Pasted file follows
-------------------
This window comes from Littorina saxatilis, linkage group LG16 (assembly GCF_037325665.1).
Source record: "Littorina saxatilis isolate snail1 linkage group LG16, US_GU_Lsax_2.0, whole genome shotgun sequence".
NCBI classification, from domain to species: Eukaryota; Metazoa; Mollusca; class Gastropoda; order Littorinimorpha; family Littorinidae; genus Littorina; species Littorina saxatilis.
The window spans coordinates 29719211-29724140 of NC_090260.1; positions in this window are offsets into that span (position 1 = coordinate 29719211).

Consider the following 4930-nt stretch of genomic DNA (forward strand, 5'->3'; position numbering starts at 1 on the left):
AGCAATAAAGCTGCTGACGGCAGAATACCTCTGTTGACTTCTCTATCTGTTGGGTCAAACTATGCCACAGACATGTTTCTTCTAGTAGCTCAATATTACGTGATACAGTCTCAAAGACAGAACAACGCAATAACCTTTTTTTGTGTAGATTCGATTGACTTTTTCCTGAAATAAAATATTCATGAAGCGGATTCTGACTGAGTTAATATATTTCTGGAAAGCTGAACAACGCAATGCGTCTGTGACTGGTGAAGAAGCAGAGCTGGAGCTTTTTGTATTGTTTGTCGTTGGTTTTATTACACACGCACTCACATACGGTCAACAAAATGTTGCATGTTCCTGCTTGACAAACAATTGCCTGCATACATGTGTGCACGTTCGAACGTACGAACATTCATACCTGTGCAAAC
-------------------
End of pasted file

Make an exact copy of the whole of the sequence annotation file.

This window comes from Littorina saxatilis, linkage group LG16 (assembly GCF_037325665.1).
Source record: "Littorina saxatilis isolate snail1 linkage group LG16, US_GU_Lsax_2.0, whole genome shotgun sequence".
NCBI classification, from domain to species: Eukaryota; Metazoa; Mollusca; class Gastropoda; order Littorinimorpha; family Littorinidae; genus Littorina; species Littorina saxatilis.
The window spans coordinates 29719211-29724140 of NC_090260.1; positions in this window are offsets into that span (position 1 = coordinate 29719211).

Consider the following 4930-nt stretch of genomic DNA (forward strand, 5'->3'; position numbering starts at 1 on the left):
AGCAATAAAGCTGCTGACGGCAGAATACCTCTGTTGACTTCTCTATCTGTTGGGTCAAACTATGCCACAGACATGTTTCTTCTAGTAGCTCAATATTACGTGATACAGTCTCAAAGACAGAACAACGCAATAACCTTTTTTTGTGTAGATTCGATTGACTTTTTCCTGAAATAAAATATTCATGAAGCGGATTCTGACTGAGTTAATATATTTCTGGAAAGCTGAACAACGCAATGCGTCTGTGACTGGTGAAGAAGCAGAGCTGGAGCTTTTTGTATTGTTTGTCGTTGGTTTTATTACACACGCACTCACATACGGTCAACAAAATGTTGCATGTTCCTGCTTGACAAACAATTGCCTGCATACATGTGTGCACGTTCGAACGTACGAACATTCATACCTGTGCAAAC